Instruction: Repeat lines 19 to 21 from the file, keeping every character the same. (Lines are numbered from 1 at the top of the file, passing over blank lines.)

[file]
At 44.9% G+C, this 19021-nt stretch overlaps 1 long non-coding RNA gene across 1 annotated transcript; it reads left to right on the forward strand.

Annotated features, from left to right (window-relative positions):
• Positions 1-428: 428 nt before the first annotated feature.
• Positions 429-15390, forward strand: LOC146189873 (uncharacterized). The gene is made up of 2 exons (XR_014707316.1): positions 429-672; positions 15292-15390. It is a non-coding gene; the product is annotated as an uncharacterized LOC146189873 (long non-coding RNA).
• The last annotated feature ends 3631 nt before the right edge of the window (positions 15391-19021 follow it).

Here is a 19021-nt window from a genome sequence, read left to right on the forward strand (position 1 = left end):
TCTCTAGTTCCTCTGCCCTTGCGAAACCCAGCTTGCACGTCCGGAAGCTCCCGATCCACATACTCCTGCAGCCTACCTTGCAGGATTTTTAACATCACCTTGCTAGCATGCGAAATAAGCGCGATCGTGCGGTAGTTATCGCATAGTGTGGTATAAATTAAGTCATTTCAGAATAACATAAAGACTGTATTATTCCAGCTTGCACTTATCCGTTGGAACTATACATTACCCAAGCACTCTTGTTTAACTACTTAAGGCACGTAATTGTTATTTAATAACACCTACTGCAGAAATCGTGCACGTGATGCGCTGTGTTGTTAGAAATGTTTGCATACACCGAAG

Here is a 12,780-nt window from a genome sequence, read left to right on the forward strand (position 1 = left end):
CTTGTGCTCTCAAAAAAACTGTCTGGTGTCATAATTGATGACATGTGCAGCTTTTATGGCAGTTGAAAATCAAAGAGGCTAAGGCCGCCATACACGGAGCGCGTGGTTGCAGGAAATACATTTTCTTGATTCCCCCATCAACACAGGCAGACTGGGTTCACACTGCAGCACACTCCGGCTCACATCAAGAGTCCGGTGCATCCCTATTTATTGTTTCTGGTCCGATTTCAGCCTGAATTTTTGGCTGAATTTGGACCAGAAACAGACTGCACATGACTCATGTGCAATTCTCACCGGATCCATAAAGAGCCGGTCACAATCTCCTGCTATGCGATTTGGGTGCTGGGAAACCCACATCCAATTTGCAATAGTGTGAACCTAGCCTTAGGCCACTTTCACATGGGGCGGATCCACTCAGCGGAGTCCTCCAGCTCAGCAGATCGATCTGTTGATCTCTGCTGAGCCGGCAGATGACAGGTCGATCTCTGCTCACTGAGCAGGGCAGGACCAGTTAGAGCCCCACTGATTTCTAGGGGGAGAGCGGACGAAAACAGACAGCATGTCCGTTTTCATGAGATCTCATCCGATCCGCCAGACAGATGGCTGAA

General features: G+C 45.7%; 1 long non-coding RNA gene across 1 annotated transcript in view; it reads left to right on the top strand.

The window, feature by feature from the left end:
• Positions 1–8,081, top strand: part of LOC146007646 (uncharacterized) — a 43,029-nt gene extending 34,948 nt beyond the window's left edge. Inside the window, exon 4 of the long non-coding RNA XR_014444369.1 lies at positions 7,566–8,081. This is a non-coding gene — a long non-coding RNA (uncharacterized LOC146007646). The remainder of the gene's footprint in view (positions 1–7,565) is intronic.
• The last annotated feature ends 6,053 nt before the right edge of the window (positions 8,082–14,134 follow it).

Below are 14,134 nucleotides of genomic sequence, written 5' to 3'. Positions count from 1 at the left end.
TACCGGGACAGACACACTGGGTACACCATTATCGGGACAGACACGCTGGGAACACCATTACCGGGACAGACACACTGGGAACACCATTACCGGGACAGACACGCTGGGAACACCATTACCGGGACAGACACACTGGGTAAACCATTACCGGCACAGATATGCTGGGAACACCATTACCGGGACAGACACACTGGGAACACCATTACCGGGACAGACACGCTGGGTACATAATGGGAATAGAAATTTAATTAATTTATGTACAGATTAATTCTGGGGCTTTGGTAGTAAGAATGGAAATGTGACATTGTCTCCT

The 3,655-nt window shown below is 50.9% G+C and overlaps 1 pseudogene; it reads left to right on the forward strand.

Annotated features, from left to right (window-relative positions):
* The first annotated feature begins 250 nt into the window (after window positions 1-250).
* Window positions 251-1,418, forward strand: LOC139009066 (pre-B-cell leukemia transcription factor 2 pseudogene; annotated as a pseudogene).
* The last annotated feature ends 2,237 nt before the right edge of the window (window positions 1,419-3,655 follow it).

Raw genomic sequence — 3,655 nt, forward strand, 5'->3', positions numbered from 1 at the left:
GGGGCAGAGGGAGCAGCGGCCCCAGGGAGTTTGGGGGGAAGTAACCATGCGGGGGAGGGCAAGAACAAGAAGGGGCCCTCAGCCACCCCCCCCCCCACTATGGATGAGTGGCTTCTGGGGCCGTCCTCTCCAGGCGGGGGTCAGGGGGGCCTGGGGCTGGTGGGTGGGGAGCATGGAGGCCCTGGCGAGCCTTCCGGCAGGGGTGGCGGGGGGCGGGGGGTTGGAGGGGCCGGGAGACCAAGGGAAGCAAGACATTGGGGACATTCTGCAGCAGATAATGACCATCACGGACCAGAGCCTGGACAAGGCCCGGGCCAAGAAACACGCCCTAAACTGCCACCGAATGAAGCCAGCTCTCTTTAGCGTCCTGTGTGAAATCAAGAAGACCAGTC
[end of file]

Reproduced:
* Window positions 251-1,418, forward strand: LOC139009066 (pre-B-cell leukemia transcription factor 2 pseudogene; annotated as a pseudogene).
* The last annotated feature ends 2,237 nt before the right edge of the window (window positions 1,419-3,655 follow it).

Raw genomic sequence — 3,655 nt, forward strand, 5'->3', positions numbered from 1 at the left: